I got stung by the thinking bug after reading Azuka Onwuka’s article titled “When A Nation Celebrates Its Worst Side” published on the 14th of May, 2019 in the Punch Newspaper. It quickly dawned on me that what is happening in our country; Nigeria as regards not celebrating the positive side of her citizens is an offshoot of what entails in most homes because every home is a microcosm of the macrocosm; Nigeria.
Many a time, parents do not celebrate the milestones of their children; a spouse rather than celebrate the achievements of the other is jealous to the extent of resenting that particular spouse. In the same vein, siblings turn a blind eye to the achievements of their siblings but are quick to point accusing fingers at flaws as the case may be.
It is only in Nigeria that the maxim “Don’t praise her, it will get into her head” holds sway and I am certain that the progenitor of this statement is a Nigerian. Accept it or not, the maxim is born out of envy, jealousy, resentment and hatred.
For most parents, the birth of a child heralds blessings, joy and good tidings. Every aspect of the baby’s development is celebrated from uttering baby sounds, smiling, sitting, crawling and learning to walk but surprisingly the moment the baby clocks one, the celebration ends.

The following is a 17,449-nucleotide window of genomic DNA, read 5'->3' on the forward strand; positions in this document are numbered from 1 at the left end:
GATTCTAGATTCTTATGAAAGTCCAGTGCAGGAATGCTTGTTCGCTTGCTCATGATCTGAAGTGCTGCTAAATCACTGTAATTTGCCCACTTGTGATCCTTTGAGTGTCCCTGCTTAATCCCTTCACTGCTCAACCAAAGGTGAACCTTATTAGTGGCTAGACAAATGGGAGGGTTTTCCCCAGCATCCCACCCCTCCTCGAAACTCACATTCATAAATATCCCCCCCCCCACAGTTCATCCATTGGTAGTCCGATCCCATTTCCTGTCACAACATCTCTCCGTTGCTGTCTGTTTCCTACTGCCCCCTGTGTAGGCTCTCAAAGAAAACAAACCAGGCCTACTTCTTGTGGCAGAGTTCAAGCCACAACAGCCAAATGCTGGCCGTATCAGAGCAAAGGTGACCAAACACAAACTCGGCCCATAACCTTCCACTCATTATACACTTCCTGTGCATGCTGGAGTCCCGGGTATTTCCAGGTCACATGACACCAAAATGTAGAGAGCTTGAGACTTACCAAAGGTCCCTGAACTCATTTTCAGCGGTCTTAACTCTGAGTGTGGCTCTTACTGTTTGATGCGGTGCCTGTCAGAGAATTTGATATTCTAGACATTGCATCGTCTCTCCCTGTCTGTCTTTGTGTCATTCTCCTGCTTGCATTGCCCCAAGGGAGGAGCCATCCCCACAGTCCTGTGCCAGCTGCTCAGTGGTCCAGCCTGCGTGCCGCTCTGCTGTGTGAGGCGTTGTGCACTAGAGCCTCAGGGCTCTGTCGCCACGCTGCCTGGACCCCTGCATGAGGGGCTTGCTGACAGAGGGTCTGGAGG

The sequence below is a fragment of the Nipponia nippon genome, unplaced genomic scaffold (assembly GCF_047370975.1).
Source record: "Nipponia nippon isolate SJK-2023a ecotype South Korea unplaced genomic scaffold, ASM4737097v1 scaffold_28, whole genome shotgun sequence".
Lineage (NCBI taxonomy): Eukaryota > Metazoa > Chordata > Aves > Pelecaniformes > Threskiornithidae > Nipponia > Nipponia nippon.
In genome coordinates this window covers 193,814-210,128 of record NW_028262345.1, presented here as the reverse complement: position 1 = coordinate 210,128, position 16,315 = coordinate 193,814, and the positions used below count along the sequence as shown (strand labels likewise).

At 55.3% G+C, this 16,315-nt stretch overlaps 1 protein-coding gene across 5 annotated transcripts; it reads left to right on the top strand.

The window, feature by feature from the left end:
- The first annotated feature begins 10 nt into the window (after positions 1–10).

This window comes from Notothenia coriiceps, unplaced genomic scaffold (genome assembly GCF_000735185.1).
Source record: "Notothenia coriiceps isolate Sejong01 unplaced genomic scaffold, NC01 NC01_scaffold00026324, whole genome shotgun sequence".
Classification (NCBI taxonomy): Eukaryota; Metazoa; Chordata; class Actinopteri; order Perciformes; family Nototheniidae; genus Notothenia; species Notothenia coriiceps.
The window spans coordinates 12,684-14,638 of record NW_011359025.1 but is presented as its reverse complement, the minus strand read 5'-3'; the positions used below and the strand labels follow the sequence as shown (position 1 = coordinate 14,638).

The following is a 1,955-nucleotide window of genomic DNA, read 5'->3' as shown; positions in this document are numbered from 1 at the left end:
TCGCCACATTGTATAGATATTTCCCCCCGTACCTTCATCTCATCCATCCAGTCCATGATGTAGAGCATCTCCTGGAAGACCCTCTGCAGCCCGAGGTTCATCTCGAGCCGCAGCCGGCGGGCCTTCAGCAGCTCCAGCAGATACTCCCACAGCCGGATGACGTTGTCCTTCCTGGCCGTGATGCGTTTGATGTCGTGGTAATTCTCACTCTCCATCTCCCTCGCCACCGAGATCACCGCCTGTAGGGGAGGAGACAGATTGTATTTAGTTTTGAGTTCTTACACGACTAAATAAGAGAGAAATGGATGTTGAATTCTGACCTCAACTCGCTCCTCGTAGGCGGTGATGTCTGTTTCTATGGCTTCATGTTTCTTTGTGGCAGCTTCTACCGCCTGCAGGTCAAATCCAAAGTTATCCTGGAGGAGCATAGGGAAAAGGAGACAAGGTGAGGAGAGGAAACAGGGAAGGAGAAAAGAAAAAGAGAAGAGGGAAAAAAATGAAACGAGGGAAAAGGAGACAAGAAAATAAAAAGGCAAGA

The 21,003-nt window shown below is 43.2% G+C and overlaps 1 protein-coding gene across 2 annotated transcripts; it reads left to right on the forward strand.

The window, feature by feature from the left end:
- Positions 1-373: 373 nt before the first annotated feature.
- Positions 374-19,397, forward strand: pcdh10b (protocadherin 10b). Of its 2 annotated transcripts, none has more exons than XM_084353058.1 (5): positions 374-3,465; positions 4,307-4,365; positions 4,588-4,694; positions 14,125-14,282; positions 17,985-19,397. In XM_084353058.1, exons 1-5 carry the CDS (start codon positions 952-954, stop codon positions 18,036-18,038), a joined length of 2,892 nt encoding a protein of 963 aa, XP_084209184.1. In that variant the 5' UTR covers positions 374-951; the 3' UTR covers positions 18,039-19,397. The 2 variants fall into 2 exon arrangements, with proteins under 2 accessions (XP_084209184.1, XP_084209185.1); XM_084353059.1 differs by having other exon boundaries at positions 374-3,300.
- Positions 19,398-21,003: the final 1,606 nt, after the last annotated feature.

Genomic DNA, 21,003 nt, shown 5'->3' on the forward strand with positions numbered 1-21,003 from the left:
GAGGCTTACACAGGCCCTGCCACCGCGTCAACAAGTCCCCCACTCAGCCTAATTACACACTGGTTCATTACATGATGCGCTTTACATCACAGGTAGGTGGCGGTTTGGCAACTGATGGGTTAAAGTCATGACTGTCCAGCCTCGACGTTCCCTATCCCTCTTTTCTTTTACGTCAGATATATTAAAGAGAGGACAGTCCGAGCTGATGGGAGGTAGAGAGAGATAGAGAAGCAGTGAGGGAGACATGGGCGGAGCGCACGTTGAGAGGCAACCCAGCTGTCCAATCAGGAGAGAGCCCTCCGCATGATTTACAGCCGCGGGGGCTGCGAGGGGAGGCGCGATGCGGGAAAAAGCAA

A child’s ability to obey instructions should be commended, and a child’s ability to be disciplined, organized, speak confidently, be reliable and trustworthy should also be commended rather than ignored. Most times, we notice our children doing better in their school work, helping out with house chores without being instructed to, and exhibiting high moral values, these should not be discarded but celebrated and in the process, you are grooming confident individuals who would launch out into the world-conquering and overcoming their inherent fear and establishing themselves as confident, goal-oriented achievers.
A situation whereby children grow up in a home where the celebration of each family member’s achievement is celebrated no matter how small, they also would grow up to do the same in their own homes and before you know it, it becomes a culture; a national tradition.
It is therefore no surprise that Nigeria is constantly losing her best brains to other climes, our best doctors, nurses, engineers, teachers, sports personnel, bankers etc. leaving for countries where they would be celebrated.
By the way, has the Late Dr Mrs Stella Ameyo Adadevoh; the female warrior, a brave woman who saved Nigeria from being consumed by Ebola in 2016 been nationally celebrated? I leave you to ponder on it.
I agree with Azuka Onwuka 100% and I commend him for that eye-opener of an article. So parents, spouses, siblings, and colleagues who have you celebrated today?